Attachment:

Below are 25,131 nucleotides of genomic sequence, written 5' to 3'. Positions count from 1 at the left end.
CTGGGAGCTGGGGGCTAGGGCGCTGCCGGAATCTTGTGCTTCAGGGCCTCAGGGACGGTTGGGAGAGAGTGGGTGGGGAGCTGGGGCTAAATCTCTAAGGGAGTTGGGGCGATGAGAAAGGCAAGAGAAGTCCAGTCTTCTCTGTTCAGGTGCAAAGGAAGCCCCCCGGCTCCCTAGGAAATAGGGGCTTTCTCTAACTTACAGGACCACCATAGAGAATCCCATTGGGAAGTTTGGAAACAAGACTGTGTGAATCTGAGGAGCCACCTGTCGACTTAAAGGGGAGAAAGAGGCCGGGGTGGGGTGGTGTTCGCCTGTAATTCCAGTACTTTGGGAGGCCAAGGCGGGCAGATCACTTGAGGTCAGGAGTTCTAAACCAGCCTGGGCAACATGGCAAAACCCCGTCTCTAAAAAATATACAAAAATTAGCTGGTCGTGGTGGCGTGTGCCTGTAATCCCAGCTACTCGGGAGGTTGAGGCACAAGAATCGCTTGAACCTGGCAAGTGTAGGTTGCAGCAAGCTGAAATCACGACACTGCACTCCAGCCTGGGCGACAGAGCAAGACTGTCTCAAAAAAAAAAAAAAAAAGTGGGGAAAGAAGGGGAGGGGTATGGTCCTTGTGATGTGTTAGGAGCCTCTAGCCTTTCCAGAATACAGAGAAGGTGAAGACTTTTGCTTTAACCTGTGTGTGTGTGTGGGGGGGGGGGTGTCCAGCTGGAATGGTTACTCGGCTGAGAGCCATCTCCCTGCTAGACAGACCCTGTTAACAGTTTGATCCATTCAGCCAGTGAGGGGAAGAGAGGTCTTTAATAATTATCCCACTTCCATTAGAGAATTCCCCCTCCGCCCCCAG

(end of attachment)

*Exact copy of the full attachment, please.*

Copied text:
Below are 25,131 nucleotides of genomic sequence, written 5' to 3'. Positions count from 1 at the left end.
CTGGGAGCTGGGGGCTAGGGCGCTGCCGGAATCTTGTGCTTCAGGGCCTCAGGGACGGTTGGGAGAGAGTGGGTGGGGAGCTGGGGCTAAATCTCTAAGGGAGTTGGGGCGATGAGAAAGGCAAGAGAAGTCCAGTCTTCTCTGTTCAGGTGCAAAGGAAGCCCCCCGGCTCCCTAGGAAATAGGGGCTTTCTCTAACTTACAGGACCACCATAGAGAATCCCATTGGGAAGTTTGGAAACAAGACTGTGTGAATCTGAGGAGCCACCTGTCGACTTAAAGGGGAGAAAGAGGCCGGGGTGGGGTGGTGTTCGCCTGTAATTCCAGTACTTTGGGAGGCCAAGGCGGGCAGATCACTTGAGGTCAGGAGTTCTAAACCAGCCTGGGCAACATGGCAAAACCCCGTCTCTAAAAAATATACAAAAATTAGCTGGTCGTGGTGGCGTGTGCCTGTAATCCCAGCTACTCGGGAGGTTGAGGCACAAGAATCGCTTGAACCTGGCAAGTGTAGGTTGCAGCAAGCTGAAATCACGACACTGCACTCCAGCCTGGGCGACAGAGCAAGACTGTCTCAAAAAAAAAAAAAAAAAGTGGGGAAAGAAGGGGAGGGGTATGGTCCTTGTGATGTGTTAGGAGCCTCTAGCCTTTCCAGAATACAGAGAAGGTGAAGACTTTTGCTTTAACCTGTGTGTGTGTGTGGGGGGGGGGGTGTCCAGCTGGAATGGTTACTCGGCTGAGAGCCATCTCCCTGCTAGACAGACCCTGTTAACAGTTTGATCCATTCAGCCAGTGAGGGGAAGAGAGGTCTTTAATAATTATCCCACTTCCATTAGAGAATTCCCCCTCCGCCCCCAG